Cher Public

Foolish love

rj-1After all the horror and trauma of 2016, a double suicide honestly sounds like the perfect way to end the year. Well, at least the Metropolitan Opera agrees with me; and so the company ushers out this wretched year and rings in the new with an elegant and effective new production of Charles Gounod’s Roméo et Juliette, succinctly directed by Bartlett Sher and conducted with passion and generosity by Gianandrea Noseda

After opening the season with the doomed love of Tristan und Isolde and moving on in the autumn to the erotic separations of L’amour de Loin, Roméo et Juliette is a fitting addition to a season at the Met rife with tragic romance. With a libretto by Jules Barbier and Michel Carré, the opera is essentially a retelling of the famous Shakespeare play, which is itself a variation on the Pyramus and Thisbe myth from Ovid’s Metamorphoses.

It is quite a project to elevate such well-known material beyond the stock clichés we have all come to expect. However, Sher’s production is striking in that it makes effective use of the thresholds between private and public spheres, and the pressures, longings, and obligations that blur these distinctions.

From the very first chords of the opera, the chorus positions the plot within the domain of the communal: the vast and dignified generations of the Capulets and the Montagues deliver the prologue—large prominent families of Verona, their hatred for one another seething just beneath the surface.

From this sobering beginning, we are whisked away to the swirling, glittery bacchanal of a masked ball in 18th century Verona, which, with its notions of public and private personae, is the perfect setting for young and foolish love to flourish.

rj-2The set by Michael Yeargan is stationary, suggesting a vast array of spatial structures, including a courtyard, a plaza, a church, and finally a tomb. Roméo and Juliette spend their wedding night within the same material location as each of these civil institutions, with only a white sheet to indicate the setting of the bedroom.

And so the private becomes public, and the political implications of personal experience become all the more evident. This clever approach to the opera makes even clearer how the two protagonists operate within a much larger, complex social structure than one initially realizes.

But beyond these theoretical concerns, Sher’s production is, at the most fundamental level, a good looking and well-produced evening of Music Theater—touchingly lit in dusky hues by Jennifer Tipton, and costumed sumptuously by Catherine Zuber. The staging feels organic and well choreographed, especially the more athletic fight scenes by B.H. Barry. And the evening moves briskly through the well-known plot points, never repetitive or overbearing in its ardor.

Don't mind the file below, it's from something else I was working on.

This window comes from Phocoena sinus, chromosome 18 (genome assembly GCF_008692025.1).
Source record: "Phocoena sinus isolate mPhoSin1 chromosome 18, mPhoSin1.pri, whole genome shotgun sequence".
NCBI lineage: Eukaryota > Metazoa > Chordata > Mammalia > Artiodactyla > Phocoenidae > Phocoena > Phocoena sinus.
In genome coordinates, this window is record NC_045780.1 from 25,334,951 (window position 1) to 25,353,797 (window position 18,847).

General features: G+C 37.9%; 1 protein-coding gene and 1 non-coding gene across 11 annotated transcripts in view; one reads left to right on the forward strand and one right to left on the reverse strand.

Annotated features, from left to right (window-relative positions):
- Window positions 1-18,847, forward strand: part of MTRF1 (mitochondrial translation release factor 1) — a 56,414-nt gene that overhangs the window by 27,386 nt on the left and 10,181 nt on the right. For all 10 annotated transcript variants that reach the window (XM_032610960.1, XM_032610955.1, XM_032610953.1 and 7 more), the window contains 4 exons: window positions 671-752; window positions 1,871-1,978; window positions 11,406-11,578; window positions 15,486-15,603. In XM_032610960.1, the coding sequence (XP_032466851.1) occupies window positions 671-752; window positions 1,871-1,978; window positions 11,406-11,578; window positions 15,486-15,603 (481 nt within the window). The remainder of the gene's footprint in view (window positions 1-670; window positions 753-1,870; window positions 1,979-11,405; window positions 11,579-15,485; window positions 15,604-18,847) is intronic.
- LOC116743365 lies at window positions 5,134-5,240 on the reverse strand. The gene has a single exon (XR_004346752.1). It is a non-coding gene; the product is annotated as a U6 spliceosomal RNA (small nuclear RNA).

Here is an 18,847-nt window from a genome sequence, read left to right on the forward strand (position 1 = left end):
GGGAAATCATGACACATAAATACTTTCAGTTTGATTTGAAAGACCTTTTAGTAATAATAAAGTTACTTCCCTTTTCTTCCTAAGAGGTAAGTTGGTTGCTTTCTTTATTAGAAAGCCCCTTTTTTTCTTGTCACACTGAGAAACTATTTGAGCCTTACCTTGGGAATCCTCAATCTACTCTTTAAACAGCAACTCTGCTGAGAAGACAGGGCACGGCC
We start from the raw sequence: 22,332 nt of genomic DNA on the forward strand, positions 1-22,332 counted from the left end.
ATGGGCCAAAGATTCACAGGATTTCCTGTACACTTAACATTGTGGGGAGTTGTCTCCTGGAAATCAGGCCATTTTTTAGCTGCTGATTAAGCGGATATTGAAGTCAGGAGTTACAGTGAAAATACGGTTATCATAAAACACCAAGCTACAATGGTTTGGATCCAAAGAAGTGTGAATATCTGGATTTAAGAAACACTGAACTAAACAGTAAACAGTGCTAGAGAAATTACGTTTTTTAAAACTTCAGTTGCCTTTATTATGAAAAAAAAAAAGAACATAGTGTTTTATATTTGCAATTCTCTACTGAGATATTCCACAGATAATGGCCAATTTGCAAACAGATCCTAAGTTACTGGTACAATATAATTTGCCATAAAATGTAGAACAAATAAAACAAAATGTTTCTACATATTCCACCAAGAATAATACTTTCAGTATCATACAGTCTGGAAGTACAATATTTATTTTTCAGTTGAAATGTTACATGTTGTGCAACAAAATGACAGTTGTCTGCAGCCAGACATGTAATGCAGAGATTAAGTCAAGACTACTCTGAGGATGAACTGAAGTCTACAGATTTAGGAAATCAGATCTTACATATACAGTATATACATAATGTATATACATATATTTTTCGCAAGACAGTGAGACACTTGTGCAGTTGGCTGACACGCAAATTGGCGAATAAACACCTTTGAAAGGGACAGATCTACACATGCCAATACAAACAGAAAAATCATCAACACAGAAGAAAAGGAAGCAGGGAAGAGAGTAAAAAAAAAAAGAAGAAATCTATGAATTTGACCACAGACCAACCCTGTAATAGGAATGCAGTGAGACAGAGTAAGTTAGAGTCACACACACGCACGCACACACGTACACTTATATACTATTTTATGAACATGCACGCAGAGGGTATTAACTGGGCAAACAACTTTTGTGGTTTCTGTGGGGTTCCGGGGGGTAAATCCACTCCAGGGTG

Central to this success, however, are the extremely likeable and (mostly) virtuosic performances of Diana Damrau and Vittorio Grigolo, as the eponymous lovers. They have a remarkably combustible chemistry together. Grigolo especially brings a pliant, richly supple sound to his role, with a smooth tenor that rings through the house. He is athletic, graceful, and handsome. Moreover, he possesses an electric charisma of Barihunk capacity.

rj-3Damrau, as well, brings a spunky, shimmering vocalism to her work as the young Juliette. She embodies the callow and impetuous spirit of a young girl, flushed with desire. Her “Poison Aria” is moving in its sharply defined dialectic; she makes her ambivalence palpable, wrestling with both her fear and longing. And though her singing lacks the striking vigor of her Roméo (her trills are not as clean as one would like), she still manages many passages that evoke a sweeping, romantic pathos.

Unfortunately, the supporting cast is less successful. Elliot Madore, good looking in the role of Mercutio, offers a rather simplistic reading of an emotionally complex figure. Moreover, his baritone sounds muted and diffused, devoid of any lyrical sparkle. And as his foil Tybalt, Diego Silva makes an inauspicious debut, with a serviceable tenor that doesn’t offend, but also fails to impress.

In the role of Frére Laurent, Michail Petrenko lacks the majesty suggesting the character’s moral gravitas. He looms about the stage, offering little security to the frazzled and harrowed lovers. And as Stephano, Virginie Verrez begins well, but makes a bit of a mess with the end of her “Que fais-tu”. Laurent Naouri is forgettable as Capulet.

However, these clunky performances couldn’t derail Sher’s expert direction, nor could they cool the febrile chemistry between the two leads. After such a gloomy year, it was nice to see some sparks fly in a Roméo et Juliette. Lovingly staged, and a vehicle for some rather excellent singing, this production is enough to make one feel optimistic. Here’s looking forward (knock on wood) to 2017.

Photos by Ken Howard/Metropolitan Opera.